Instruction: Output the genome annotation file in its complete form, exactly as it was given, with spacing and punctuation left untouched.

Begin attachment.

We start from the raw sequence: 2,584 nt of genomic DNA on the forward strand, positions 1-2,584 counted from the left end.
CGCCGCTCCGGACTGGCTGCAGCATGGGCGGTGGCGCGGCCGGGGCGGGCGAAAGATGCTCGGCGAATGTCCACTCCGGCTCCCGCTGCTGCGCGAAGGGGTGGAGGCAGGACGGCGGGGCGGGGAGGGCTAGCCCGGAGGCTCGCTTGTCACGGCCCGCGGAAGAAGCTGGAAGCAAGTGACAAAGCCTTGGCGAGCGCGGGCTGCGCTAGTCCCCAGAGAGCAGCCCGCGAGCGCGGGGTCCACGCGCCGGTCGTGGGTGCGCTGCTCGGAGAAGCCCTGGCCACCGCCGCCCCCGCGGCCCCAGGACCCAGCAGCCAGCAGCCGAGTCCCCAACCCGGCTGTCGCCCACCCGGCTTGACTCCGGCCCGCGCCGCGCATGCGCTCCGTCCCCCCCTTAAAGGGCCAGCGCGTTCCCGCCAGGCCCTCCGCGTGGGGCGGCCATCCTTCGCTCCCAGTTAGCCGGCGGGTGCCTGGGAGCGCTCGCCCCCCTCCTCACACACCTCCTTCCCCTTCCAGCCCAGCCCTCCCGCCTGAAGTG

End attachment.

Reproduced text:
We start from the raw sequence: 2,584 nt of genomic DNA on the forward strand, positions 1-2,584 counted from the left end.
CGCCGCTCCGGACTGGCTGCAGCATGGGCGGTGGCGCGGCCGGGGCGGGCGAAAGATGCTCGGCGAATGTCCACTCCGGCTCCCGCTGCTGCGCGAAGGGGTGGAGGCAGGACGGCGGGGCGGGGAGGGCTAGCCCGGAGGCTCGCTTGTCACGGCCCGCGGAAGAAGCTGGAAGCAAGTGACAAAGCCTTGGCGAGCGCGGGCTGCGCTAGTCCCCAGAGAGCAGCCCGCGAGCGCGGGGTCCACGCGCCGGTCGTGGGTGCGCTGCTCGGAGAAGCCCTGGCCACCGCCGCCCCCGCGGCCCCAGGACCCAGCAGCCAGCAGCCGAGTCCCCAACCCGGCTGTCGCCCACCCGGCTTGACTCCGGCCCGCGCCGCGCATGCGCTCCGTCCCCCCCTTAAAGGGCCAGCGCGTTCCCGCCAGGCCCTCCGCGTGGGGCGGCCATCCTTCGCTCCCAGTTAGCCGGCGGGTGCCTGGGAGCGCTCGCCCCCCTCCTCACACACCTCCTTCCCCTTCCAGCCCAGCCCTCCCGCCTGAAGTG